To Tan or Not to Tan: That is the Question in Vietnam

Notice how the young women on the scooter is covered from head to toe? 

About 14 years ago, on my second trip to Vietnam - - I thought the women in Vietnam was just trying to be conservative in their sense of fashion. However, after discussing with a few of the locals here, it is actually just a difference in culture. 

Perhaps it is to avoid those pesty mosquitos? I mean, Vietnam does have a tropical climate so that would seem like a likely hypothesis, right? 

The truth behind the full coverage?

The Vietnamese women prefer being light-skinned because that skin color is considered to be more beautiful. 

With all the tanning salons in America, it makes one think about the cultural differences - - even the small ones.

No wonder other women look at me funny when I'm dressed in a tank top and a skirt! The moral of this blog? Each culture will have its own preferences, norms, expectations, and mores. What is important is that you are comfortable in your own skin - - no matter where you are and where you come from. And, quite personally, I dig the Vitamin D that I soak up here in Vietnam each and everyday!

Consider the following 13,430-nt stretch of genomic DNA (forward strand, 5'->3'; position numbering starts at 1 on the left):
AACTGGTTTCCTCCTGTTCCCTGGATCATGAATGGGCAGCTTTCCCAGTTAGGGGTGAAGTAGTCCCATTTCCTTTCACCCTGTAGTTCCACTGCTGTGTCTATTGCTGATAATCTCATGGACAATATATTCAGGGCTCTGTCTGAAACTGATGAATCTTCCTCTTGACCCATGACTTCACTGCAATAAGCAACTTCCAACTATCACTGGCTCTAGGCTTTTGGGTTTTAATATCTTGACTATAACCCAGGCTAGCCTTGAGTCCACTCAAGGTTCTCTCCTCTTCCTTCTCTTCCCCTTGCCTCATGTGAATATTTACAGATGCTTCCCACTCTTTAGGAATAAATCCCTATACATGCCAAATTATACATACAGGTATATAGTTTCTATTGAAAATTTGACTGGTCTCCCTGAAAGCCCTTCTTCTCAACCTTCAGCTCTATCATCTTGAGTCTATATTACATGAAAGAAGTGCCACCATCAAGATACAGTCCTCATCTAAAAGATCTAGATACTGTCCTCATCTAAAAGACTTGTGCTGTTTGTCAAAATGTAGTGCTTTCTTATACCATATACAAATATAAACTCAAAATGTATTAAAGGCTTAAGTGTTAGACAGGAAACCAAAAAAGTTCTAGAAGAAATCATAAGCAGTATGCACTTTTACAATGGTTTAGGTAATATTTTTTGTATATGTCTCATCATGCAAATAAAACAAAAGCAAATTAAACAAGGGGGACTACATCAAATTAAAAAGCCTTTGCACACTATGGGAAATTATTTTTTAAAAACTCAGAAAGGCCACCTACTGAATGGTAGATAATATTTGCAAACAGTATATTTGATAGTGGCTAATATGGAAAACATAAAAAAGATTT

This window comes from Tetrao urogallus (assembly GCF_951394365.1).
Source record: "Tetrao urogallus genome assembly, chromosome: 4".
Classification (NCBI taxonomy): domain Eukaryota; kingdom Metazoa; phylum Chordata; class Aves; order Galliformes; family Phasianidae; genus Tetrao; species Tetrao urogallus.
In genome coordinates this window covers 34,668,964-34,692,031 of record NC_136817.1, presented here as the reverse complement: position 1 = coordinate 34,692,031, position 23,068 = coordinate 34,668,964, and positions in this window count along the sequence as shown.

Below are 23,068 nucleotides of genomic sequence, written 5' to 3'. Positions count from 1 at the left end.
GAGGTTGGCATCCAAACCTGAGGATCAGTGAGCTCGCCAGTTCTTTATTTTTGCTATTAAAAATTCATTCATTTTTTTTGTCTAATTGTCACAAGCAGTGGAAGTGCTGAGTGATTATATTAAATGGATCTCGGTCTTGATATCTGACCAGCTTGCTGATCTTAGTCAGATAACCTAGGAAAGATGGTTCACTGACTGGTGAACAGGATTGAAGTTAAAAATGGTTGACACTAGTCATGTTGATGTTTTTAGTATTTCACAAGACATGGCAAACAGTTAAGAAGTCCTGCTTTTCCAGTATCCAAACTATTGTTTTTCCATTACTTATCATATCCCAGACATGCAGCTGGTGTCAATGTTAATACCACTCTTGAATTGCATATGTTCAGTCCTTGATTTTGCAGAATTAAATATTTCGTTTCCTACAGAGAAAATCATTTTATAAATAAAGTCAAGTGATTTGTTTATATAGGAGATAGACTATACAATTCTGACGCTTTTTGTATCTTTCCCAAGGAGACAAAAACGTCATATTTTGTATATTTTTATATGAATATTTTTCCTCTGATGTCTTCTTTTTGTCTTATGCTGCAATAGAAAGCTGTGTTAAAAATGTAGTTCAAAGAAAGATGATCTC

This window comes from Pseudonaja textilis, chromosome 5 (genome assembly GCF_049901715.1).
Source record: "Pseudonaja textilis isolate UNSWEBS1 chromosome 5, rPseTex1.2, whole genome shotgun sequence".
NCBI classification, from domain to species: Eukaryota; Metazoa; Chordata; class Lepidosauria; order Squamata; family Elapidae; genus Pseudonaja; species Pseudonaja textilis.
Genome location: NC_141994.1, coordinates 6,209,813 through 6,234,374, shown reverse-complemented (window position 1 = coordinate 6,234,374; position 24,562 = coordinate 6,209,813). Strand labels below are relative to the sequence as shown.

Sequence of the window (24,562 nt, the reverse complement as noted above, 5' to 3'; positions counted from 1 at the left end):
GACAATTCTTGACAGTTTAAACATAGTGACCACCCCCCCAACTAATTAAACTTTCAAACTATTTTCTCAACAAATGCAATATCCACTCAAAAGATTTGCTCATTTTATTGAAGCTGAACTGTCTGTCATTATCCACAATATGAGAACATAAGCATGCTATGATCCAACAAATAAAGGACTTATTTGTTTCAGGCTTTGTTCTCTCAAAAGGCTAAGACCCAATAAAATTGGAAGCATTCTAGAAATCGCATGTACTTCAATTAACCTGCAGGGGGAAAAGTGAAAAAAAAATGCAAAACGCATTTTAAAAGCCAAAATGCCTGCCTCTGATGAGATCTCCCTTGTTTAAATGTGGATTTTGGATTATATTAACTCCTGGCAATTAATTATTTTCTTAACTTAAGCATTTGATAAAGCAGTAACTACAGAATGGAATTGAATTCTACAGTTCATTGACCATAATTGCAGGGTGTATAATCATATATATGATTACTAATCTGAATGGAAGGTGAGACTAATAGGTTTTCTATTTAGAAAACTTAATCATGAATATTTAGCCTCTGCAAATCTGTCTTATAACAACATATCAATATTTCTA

Love the skin you're in ~ when you do that, everyone can see how truly beautiful you are. 



  1. I've read A LOT about this and actually this used to be the "norm" in MOST societies.

    Dark skin is a sign of having been under the sun, most likely toiling serving the upper classes whose skin remains fair and beautiful.

    Toss in a bit of good old fashioned colonial, western influence on skin color and WHA-BAM!

    Now, in a modern, developed Western society (AKA the USA etc) TANNING is a sign that you have leisure time and can enjoy laying out under the sun instead of turning translucent under the office lights. . .

    in a sense, it is the exact same reasoning behind two opposing views on skin color; I can't help but see it as a bit of "classism" or whatever. . . you should ask what the perceptions of light skin VS darker skin are. . .

    KEVIN (from Phoenix - Kylie's friend)

  2. Kevin, I cannot help but see it as a bit of classism as well but can also appreciate the cultural differences while traveling. It's quite interesting, isn't it?

    I'll be sure to ask around and report back :) What's even more interesting is the men never seem to be covered up during the day; it's just the women.


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